It’s always interesting when you go to a different country and see locals acting in a way that is shocking to you and completely natural to them. I suppose every country is like this. For example, it is not viewed as rude, here in the Expo at least, to spit in public or hold your baby over a trashcan so he can poop. (It beats finding a public restroom, but I have had to stop this many times!) Out of all these quirks, one action that has always tickled my fancy is the “Asian squat.” While Americans might sit on a ledge, a bench, a table, or any available protruding surface…Asians will drop down to the floor in a squatting position. Somehow, their rear ends do not touch the floor and they don’t rest on the balls of their feet like most Americans would if you asked them to squat down. No, they can sink low into their squat an hold that position over extended periods of time. It impresses me- – I don’t think I could position myself that way!
The Expo has brought about another variation of the Asian squat: the “Asian mini-chair”. These tiny little fold-out seats, which grew in popularity once the queue-heavy Expo opened in Shanghai, are sold for only 10 kuai near the Expo grounds and are carried by a large majority of Expo visitors. They pop open their chairs, sit down to wait, and once the line starts to move forward, they can snap their chairs back into a little square and carry on their way. Very convenient!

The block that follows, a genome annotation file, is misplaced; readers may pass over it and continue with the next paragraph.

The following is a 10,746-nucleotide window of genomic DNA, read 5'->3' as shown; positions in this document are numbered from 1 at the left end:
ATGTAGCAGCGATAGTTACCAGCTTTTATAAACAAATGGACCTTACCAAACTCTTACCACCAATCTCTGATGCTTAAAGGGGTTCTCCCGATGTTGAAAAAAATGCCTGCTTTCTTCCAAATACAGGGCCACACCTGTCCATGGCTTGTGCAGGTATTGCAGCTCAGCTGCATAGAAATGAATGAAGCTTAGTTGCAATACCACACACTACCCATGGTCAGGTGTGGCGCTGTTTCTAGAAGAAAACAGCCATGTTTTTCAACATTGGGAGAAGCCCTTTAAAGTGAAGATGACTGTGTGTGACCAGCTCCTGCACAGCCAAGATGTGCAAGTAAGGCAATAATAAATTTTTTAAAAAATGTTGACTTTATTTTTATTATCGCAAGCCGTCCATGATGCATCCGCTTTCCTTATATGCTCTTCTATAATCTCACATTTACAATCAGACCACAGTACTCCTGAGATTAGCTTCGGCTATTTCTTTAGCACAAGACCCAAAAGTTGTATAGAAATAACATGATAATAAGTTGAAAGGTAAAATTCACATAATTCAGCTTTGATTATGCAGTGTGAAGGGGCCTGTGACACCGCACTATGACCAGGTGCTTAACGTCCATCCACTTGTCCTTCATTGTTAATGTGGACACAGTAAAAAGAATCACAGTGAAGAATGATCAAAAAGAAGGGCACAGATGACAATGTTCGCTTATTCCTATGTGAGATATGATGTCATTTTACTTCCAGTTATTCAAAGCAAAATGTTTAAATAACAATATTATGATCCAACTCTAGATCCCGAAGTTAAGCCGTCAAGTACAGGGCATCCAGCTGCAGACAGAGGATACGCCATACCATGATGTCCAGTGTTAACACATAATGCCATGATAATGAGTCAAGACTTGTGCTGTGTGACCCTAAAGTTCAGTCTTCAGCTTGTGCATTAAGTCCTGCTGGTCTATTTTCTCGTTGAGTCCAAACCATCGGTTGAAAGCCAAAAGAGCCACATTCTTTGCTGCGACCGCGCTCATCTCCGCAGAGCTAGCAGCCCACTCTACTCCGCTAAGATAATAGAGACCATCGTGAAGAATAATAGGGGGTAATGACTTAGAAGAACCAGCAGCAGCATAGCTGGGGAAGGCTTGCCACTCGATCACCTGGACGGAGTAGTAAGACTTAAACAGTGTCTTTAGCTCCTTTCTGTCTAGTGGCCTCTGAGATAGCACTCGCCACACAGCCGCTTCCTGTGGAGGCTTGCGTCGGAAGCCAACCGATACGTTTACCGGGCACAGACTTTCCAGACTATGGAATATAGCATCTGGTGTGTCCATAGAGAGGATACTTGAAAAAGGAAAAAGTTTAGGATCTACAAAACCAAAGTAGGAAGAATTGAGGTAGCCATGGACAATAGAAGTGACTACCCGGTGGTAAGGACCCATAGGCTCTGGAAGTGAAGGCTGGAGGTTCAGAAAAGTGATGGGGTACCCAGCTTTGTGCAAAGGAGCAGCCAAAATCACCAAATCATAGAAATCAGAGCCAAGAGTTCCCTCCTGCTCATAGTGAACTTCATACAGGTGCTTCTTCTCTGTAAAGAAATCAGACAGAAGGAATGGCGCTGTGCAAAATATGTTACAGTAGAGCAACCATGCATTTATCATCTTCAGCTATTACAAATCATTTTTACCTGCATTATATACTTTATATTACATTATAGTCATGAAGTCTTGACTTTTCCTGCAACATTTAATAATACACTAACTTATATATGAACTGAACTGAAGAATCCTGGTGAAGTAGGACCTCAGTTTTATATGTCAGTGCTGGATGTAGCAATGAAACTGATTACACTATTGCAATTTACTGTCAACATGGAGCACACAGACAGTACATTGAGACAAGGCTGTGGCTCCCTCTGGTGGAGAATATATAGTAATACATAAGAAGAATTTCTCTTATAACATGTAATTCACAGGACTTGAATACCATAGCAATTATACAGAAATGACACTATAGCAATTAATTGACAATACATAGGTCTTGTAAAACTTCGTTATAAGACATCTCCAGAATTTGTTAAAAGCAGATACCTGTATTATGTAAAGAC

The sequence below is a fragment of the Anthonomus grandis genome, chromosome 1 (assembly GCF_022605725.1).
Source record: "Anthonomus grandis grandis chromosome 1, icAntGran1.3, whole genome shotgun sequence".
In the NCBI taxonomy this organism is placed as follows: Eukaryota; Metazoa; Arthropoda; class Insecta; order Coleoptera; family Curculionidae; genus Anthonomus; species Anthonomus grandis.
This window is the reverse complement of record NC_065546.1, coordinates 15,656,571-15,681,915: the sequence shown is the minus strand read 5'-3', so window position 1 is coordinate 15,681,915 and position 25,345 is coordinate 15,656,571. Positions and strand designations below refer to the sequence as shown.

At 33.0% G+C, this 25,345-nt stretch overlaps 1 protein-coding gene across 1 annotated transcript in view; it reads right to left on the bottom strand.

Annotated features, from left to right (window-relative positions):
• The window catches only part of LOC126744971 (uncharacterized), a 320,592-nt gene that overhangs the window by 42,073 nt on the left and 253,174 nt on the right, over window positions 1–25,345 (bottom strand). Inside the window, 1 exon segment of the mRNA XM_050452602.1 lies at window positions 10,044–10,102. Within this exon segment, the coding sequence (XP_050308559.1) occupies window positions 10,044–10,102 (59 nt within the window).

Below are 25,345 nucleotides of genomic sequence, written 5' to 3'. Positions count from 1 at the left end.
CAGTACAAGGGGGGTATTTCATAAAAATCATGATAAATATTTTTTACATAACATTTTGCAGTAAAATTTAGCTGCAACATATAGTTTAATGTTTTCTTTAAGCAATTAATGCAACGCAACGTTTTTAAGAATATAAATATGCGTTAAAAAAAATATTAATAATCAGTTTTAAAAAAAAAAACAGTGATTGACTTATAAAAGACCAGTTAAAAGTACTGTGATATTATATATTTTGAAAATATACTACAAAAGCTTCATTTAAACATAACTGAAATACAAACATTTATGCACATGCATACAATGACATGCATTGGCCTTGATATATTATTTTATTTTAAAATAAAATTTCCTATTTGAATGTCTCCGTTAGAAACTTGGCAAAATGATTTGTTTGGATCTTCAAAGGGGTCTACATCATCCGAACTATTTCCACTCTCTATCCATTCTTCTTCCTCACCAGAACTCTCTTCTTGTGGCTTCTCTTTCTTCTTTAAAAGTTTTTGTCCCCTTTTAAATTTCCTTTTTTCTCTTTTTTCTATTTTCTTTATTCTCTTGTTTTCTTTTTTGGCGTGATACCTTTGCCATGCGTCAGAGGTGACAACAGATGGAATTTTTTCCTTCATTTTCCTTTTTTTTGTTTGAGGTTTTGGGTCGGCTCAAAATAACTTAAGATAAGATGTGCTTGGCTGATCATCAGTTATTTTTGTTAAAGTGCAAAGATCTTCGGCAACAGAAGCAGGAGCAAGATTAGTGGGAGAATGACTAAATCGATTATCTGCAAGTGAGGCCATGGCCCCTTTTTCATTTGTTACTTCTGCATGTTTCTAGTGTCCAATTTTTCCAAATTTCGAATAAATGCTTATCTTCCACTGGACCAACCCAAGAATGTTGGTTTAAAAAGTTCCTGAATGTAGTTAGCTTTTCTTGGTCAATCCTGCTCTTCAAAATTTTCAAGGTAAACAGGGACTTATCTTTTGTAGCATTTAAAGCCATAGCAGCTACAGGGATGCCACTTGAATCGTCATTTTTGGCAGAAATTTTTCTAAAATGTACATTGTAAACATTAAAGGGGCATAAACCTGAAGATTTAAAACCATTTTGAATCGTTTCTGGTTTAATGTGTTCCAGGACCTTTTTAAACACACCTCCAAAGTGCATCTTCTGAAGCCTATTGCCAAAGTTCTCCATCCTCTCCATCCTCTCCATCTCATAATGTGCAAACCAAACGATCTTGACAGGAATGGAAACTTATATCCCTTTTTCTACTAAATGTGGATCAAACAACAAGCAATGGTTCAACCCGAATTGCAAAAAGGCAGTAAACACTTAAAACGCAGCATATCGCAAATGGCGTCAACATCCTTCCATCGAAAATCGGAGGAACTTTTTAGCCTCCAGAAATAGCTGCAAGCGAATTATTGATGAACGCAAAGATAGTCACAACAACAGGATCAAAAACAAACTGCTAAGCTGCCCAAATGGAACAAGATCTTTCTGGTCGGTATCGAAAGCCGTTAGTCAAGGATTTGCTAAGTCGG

These fun quirks make walking around the Expo always a fun experience. I could weave through mazes of visitors sitting on their mini-seats, and wonder in amazement at the nimbleness of the squatters in my midst.
All these sights are quite humorous, but I must say, my favorite sight has always been the cucumber-eaters. Reaching into their bags, visitors will pull out entire cucumbers and bite right into them. Usually, cucumber-eaters come in packs and will munch their snack together. It seems that in China, cucumbers are the hip snack for those-on-the-go.